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Sled Dragging for Strength, Conditioning and Recovery and all-around Awesomeness

Pull forward, backward, sideways, high or low.

Before you can pursue weak points and an increase in volume of weight training you need to raise your ability to do more work. Sled dragging is a perfect way to accomplish this goal. This is referred to as general physical preparedness (GPP). If your goal is to lift more weight for a longer period of time, increase your muscle mass and/or strength, you would benefit greatly from sled work.

The benefits of dragging a sled are many: ·
Active recovery. ·
Strengthening common weak areas like the hamstrings, upper back, hips, glutes.
Increased work capacity ·
Flexibility and mobility. ·
Restorative work for shoulder, knee, back, hip pain. ·
Reduce risk of injury. ·
Add variety to training.

Get outdoors and use your body in a different way. · Easy to use and doesn't require a special trip to the gym.

A Variety of Pulls
There are many different ways to pull the sled. Here are some variations
Lower body Pull sled with straps attached to the harness from behind. Take long powerful strides with upright body. This pull works the hips, glutes, hamstrings.
With straps behind the back and below knees and torso bent over, take long strides forward. This pull is great for the hamstrings and posterior chain.
Walk backward with strap attached around the front of your belt. This is great for quads and the front of hips.
Upper body Press- Walk forward with strap behind you, pressing like you would on a bench.
Rows- Walk backward with strap in your hands in front of you. As you step back row the sled towards you, pulling your shoulders back and squeezing your lats.
Rear raises, front raises. Use the strap as if it was a pulley and perform rear and front raises for shoulder health, strength, and recovery.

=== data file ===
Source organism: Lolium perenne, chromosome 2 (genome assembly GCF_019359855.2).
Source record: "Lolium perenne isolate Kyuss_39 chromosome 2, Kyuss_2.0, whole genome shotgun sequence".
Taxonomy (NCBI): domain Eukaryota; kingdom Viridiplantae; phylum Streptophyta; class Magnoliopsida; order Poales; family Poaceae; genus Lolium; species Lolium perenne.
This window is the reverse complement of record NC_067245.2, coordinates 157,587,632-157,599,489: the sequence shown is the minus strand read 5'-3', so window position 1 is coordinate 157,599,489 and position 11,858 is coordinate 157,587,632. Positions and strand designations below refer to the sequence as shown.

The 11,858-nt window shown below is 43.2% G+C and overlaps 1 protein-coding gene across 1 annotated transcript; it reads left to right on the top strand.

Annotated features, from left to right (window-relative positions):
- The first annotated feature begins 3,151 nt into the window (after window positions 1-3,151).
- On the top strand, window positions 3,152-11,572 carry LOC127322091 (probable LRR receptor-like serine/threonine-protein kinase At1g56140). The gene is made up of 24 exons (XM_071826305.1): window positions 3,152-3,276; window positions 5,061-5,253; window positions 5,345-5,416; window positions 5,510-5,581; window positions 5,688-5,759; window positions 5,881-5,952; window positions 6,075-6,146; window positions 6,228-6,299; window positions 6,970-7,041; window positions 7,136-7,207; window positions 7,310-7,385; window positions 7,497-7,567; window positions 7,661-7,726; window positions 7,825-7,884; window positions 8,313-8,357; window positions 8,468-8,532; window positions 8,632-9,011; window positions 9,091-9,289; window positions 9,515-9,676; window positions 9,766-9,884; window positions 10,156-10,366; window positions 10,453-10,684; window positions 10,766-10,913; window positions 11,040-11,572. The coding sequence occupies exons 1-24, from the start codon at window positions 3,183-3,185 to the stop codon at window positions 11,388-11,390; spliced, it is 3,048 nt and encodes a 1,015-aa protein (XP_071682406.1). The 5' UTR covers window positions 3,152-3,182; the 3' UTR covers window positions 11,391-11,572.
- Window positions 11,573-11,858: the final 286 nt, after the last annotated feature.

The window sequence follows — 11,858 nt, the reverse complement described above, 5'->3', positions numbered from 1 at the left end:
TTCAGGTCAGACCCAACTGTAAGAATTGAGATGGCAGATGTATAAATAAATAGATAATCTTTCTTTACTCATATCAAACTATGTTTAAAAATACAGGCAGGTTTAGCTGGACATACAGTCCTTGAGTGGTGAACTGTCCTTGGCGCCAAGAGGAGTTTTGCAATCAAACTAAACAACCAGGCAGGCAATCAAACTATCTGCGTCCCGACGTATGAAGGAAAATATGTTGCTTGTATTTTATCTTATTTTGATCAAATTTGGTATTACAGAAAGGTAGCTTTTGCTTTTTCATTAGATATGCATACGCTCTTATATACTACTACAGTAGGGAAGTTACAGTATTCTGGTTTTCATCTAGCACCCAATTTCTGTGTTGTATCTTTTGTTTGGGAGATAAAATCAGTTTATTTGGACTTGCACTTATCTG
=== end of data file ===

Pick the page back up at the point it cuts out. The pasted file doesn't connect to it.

How many? How long? How often? How much weight?

Beginners use six trips of 200 feet each pull. Don't over think this or get out the measuring tape. It's just a loose recommendation. Add weight, start light. Have 1-3 sessions a week, each session a different weight, and use the taper method, heavier than lower. Use the rule of 60%: Start heavy on day 1 and reduce the weight each day for 3 consecutive days. Then go back to a heavy weight the fourth day. Example- 90 lbs., 70 lbs., 50 lbs., 90 lbs. each weight representing one day. You could also do light weight and sprints to work on speed and explosive power. There are endless ways to use the sled, get creative. Summary/What to expect Sled dragging can improve overall physical fitness level. Squats and deadlift will benefitted from the lower body work and recovery time to improve when you use the sled one to three times a week. The sessions don’t take long, maybe fifteen minutes to a half hour and it’s definitely worth it. If you are a beginner I would advise to take it easy with conditioning on top of your strength training program. That’s not to say you can’t try it out and still make good progress with your program, but it may slow things down if you do too much.
Choose one of our three weight sled packages for conditioning and fitness here: